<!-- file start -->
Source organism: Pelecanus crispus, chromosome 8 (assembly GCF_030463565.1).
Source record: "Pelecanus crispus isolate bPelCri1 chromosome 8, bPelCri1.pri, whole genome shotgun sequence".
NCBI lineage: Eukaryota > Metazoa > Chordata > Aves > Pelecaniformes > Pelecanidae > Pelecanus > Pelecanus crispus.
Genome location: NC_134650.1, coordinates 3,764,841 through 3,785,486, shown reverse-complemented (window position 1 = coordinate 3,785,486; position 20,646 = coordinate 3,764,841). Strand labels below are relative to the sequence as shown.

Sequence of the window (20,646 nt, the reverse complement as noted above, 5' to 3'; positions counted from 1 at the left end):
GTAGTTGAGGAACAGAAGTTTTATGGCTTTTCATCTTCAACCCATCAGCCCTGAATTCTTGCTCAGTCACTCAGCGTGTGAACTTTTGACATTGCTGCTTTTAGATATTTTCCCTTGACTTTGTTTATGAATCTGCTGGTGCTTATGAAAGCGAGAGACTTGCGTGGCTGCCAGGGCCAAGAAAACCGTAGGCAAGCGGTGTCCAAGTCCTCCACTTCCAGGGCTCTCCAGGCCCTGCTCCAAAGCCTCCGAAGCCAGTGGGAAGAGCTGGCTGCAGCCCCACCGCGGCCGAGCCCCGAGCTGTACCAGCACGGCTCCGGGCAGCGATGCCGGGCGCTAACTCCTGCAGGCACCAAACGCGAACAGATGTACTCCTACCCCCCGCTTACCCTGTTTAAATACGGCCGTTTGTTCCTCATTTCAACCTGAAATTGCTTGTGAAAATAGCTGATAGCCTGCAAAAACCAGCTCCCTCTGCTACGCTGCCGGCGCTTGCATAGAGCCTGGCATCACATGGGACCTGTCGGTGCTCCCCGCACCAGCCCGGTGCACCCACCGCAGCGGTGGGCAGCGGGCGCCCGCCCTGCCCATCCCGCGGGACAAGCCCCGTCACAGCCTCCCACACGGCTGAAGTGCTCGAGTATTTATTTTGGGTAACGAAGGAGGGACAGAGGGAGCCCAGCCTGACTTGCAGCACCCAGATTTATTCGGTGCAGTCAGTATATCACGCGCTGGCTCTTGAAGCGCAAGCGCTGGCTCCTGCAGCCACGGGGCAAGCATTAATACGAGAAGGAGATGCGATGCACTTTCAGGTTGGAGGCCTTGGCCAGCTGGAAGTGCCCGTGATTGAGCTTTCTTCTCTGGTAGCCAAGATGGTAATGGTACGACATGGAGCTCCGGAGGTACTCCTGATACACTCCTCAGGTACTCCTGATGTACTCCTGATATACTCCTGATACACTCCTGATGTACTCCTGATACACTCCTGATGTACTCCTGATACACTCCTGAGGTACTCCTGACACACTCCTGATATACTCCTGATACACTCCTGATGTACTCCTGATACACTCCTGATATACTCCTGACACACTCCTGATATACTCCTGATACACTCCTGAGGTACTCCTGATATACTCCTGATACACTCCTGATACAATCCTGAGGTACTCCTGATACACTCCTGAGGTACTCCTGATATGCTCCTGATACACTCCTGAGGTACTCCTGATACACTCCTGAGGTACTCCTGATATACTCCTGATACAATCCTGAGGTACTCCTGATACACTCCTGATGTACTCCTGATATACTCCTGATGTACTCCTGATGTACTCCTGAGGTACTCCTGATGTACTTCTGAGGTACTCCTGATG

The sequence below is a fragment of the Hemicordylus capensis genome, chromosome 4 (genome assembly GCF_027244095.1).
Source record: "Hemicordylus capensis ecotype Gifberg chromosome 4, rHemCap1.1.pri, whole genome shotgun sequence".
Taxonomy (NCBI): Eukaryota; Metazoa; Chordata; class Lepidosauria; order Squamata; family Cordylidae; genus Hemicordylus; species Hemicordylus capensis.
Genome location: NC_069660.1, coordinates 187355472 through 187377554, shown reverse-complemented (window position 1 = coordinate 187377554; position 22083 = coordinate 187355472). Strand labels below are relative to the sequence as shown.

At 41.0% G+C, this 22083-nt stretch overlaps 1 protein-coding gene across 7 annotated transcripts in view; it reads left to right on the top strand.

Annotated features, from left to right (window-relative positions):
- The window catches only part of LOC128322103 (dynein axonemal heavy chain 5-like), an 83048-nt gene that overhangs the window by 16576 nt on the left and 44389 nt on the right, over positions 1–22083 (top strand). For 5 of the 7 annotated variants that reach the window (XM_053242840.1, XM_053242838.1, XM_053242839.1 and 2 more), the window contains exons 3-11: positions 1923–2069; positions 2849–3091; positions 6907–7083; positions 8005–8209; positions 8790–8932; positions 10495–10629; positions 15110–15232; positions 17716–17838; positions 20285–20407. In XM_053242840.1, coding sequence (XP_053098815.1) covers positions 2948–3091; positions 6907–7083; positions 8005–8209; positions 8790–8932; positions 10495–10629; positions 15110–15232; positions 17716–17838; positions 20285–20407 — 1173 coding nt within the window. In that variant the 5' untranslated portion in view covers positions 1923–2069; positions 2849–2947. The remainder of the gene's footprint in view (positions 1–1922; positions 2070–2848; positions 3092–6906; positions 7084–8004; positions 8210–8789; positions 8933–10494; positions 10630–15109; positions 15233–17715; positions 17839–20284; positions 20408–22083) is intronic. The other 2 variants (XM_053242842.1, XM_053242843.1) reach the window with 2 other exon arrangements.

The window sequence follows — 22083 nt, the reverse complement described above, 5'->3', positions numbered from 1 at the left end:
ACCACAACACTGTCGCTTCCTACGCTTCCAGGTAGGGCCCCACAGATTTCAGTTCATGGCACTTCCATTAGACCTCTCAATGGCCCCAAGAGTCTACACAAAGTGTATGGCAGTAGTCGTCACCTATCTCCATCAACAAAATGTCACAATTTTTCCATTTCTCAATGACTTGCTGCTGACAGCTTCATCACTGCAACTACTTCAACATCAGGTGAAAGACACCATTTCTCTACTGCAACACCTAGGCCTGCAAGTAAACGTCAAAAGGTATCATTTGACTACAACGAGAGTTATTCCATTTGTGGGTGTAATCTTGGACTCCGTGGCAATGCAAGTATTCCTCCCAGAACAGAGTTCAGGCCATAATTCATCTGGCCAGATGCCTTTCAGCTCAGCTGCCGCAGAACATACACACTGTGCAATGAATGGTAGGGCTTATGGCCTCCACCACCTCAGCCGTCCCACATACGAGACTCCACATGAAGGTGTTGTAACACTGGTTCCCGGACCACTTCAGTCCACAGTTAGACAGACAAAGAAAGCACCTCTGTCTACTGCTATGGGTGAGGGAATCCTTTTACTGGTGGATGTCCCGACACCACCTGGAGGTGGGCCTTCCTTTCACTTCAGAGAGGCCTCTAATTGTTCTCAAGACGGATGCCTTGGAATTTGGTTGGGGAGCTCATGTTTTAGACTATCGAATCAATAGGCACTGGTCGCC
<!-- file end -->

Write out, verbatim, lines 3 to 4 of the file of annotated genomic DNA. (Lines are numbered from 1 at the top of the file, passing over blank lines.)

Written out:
NCBI lineage: Eukaryota > Metazoa > Chordata > Aves > Pelecaniformes > Pelecanidae > Pelecanus > Pelecanus crispus.
Genome location: NC_134650.1, coordinates 3,764,841 through 3,785,486, shown reverse-complemented (window position 1 = coordinate 3,785,486; position 20,646 = coordinate 3,764,841). Strand labels below are relative to the sequence as shown.